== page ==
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EDUCATION : Budget Woes May Force Workman High to Close : District officials cite dwindling resources and declining enrollment. Students, parents and teachers are preparing to fight decision.


For the fourth time since 1980, the Hacienda-La Puente Unified School District is finding itself forced to close yet another school because of declining enrollment.

Officials have not decided which school to close, but teachers and students from Workman--the district's smallest high school--are prepared to fight a decision they are certain will target them.

"There have been rumors for many years that they were going to close our school," said Joan Lavey, a Workman history teacher. "But this is the first time it's a real threat."

Blaming a poor economy and a loss of 11,000 students in the district since 1971, Assistant Supt. John Rieckewald said, "We're in a constant state of having no resources."

The district cut $7 million in expenditures in the last two years, eliminating librarian, counselor and assistant principal positions, as well as stripping health services "down to the bare bones," Rieckewald said.

"We've cut everything we can cut," he said. "The reality is that it didn't give us flexibility or surplus. It just kept us from running into the reserves."

Integrating Workman's 1,145 students into the district's three other high schools could save the district up to $700,000, but parents and students are concerned the decision will lead to overpopulated classrooms and increased gang violence.

"No one is going to get any schooling done," said Heidi Lopez, a recent graduate of Workman who attended a Save Our School meeting last week along with hundreds of parents, students and teachers.

Lopez is worried about her twin sisters, who are freshmen at Workman but would attend La Puente High School if Workman is closed.


"There are gangs that hang out at both schools," she said. "If Workman kids go to La Puente, there's going to be more violence."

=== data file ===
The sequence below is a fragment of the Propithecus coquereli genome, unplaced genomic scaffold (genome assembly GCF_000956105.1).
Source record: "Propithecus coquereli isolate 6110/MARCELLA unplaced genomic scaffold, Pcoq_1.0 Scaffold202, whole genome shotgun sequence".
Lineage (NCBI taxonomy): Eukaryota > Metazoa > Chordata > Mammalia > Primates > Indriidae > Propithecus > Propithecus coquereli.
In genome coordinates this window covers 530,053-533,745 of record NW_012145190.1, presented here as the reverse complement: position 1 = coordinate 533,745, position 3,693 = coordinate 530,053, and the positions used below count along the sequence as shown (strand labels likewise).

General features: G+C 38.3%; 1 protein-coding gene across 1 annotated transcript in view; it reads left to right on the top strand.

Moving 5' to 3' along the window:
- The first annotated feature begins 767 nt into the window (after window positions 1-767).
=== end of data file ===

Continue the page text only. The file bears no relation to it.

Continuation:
Because almost half of Workman students are from La Puente, it is widely assumed that many of those Workman students will transfer to La Puente High School, which has 1,638 students.

"As it is, La Puente is overcrowded," lamented Diana Marquez, who has three young children. "As soon as I rise in income, I'm taking my kids out of this district."

Rieckewald said that even if every Workman student transferred to La Puente High School, there would still be 77 fewer students than the school had in 1981. "I'm not saying they'd all go to La Puente, but I am saying it would be a manageable number if they did," he said.

District officials also are considering the integration of elementary schools with junior high schools or junior high schools with high schools. The district can save $250,000 for each elementary school closed and up to $550,000 for each junior high school closed.


Administrators will make their recommendation to the Board of Education in early December so that they can close the school or schools before next year.

Rieckewald said, "There's nothing etched in stone that it has to be Workman," but students and teachers are skeptical.

"The students feel they're being robbed of what's theirs," said Workman senior Xochitl BautistaC in a speech to cheering supporters. "And we're not willing to give it up."

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